Dr. Jens Hoeijmakers

Exoplanet astronomer at Lund Observatory, Sweden

Research Profile

I observe exoplanet atmospheres using high-resolution ground-based echelle spectrographs. Using advanced, open-source chemical and radiate transfer models I constrain atmospheric properties such as temperatures, chemical composition and processes, atmospheric dynamics (winds) and atmospheric structure. My recent research has centered on observations of gaseous metals such as iron, titanium, sodium and magnesium in the atmospheres of Ultra-hot Jupiters.

Besides hunting for vaporised metals in extra-solar planets, I am involved in projects to place Earth-observing polarimeters aboard the ISS and on the surface of the Moon to map and characterize polarimetric biosignatures of Earth as a living planet.

I obtained my Ph.D. in the Exoplanets group of Ignas Snellen at Leiden Observatory, and am employed at Lund Observatory as of October 2020. I enjoy collaborative research projects, helping students or collaborators on their way through the wonderous worlds of exoplanet astronomy and astro-spectroscopy, and value a professional, inclusive, diverse and respectful work environment.

Metals in KELT-9 b

KELT-9 b is the hottest exoplanet around a main-sequence star known to date. With a day-side temperature of over 4,000 K, the chemistry in its atmosphere was expected to be unique, and is almost exlusively atomic. Observations obtained with the HARPS-N spectrograph showed that the optical transmission spectrum of KELT-9 b is rich, allowing me and my collaborators to identify a multitude of atoms and ions.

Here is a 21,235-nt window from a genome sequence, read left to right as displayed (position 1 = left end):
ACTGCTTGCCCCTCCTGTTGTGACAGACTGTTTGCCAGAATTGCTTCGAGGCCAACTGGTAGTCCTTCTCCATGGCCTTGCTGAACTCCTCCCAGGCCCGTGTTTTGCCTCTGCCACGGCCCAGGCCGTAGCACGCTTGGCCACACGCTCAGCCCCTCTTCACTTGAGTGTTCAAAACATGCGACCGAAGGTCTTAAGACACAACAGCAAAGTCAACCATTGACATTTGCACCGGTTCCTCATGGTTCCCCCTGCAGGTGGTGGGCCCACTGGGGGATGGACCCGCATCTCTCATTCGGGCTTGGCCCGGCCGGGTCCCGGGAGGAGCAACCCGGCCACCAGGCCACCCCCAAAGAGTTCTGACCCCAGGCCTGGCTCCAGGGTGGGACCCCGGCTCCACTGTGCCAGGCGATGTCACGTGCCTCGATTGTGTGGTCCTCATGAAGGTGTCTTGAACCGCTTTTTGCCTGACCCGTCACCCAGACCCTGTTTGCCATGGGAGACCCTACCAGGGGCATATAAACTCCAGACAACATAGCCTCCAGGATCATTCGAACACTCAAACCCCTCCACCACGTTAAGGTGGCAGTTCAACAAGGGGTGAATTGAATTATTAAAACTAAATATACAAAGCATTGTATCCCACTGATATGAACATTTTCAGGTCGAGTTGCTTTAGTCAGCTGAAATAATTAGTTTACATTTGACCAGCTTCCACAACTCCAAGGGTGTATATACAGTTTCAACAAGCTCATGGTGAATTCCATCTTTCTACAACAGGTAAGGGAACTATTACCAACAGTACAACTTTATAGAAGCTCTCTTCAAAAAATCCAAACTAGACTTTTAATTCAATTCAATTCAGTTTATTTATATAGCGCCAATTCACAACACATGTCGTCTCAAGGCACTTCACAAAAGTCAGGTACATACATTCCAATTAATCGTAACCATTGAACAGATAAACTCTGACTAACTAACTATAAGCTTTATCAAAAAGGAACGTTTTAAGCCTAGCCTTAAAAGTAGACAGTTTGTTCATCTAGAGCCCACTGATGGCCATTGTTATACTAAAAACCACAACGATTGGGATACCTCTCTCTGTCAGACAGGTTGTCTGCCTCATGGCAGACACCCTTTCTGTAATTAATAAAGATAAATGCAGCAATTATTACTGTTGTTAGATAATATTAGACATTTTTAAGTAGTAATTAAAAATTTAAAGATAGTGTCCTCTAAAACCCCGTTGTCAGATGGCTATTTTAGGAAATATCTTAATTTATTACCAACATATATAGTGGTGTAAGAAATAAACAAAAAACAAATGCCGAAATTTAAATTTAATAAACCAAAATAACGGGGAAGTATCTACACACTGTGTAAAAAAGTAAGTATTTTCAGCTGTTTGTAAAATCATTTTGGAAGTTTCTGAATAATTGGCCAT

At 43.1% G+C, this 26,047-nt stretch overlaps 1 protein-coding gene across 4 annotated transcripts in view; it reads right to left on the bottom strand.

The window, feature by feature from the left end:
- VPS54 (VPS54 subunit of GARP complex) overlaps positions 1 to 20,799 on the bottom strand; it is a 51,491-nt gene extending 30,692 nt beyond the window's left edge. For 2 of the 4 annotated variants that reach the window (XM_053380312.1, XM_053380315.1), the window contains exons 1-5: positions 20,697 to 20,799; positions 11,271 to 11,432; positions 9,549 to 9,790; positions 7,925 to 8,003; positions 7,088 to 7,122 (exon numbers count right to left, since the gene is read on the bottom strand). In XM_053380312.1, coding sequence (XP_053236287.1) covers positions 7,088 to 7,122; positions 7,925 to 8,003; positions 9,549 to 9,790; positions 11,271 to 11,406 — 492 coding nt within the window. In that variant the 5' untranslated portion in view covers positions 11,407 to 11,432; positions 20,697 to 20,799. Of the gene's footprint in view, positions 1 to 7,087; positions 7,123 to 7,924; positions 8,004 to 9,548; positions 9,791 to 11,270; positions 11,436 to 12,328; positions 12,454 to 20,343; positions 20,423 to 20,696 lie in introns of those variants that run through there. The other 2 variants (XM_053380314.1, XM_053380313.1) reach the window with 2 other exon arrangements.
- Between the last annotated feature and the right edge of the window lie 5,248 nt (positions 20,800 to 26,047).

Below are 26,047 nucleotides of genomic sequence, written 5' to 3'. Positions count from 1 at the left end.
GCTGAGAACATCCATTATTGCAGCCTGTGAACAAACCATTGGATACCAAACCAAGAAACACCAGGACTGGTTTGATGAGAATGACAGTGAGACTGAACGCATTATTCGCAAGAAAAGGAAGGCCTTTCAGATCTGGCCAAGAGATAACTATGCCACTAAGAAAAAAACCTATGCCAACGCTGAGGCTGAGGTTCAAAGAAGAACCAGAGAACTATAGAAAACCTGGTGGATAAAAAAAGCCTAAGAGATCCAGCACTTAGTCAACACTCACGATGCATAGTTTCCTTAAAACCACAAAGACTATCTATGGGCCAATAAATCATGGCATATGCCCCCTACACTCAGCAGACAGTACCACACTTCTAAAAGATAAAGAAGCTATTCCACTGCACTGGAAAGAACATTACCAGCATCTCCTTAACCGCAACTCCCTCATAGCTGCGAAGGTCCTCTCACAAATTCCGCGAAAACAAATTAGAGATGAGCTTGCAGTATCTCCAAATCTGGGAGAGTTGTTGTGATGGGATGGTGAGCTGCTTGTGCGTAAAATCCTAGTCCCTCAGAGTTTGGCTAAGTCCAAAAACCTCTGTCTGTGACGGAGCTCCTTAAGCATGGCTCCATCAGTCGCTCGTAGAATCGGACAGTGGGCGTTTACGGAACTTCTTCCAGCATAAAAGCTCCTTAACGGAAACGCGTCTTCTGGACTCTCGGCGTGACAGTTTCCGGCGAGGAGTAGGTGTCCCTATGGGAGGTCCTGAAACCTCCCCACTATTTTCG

Ti/V chemistry in WASP-121 b

UV, optical and NIR spectroscopy of WASP-121 b shows strong variability, mainly attributed to metal oxide absorption. We studied the high-resolution transmission spectrum with the HARPS spectrograph, and found absorption by various metals, including vanadium and nickel. These observations shed light on the structure of the atmosphere, chemistry and condensation processes of gas-phase metals.

Machine Learning for high-resolution spectroscopy

Classical statistical inference methods do not perform well on high-resolution exoplanet spectra due to their size, the high model dimensionality and the prevalence of random noise. We developed a retrieval technique based on the random forest algorithm that can robustly and rapidly retrieve fundamental parameters from high-resolution transit spectroscopy.

The Cross correlation technique

Explanation of the basic concepts behind the cross-correlation technique.

Codes and Resources

For obtaining, analyzing and understanding exoplanet observations, I make use of public resources and open-source software packages. In particular, I collaborate with the developers of the Exoclimes Simulations Platform, a collection of codes designed for modeling exoplanet atmospheres. In addition, I maintain a github page where my own analysis codes are hosted for public use and scrutiny.

Get in touch

Please feel free to contact me if you would like to engage with my science or need help / pointers.

  • Visiting Address

    Sölvegatan 27
  • Postal Address

    Jens Hoeijmakers
    Box 43
    SE-221 00 Lund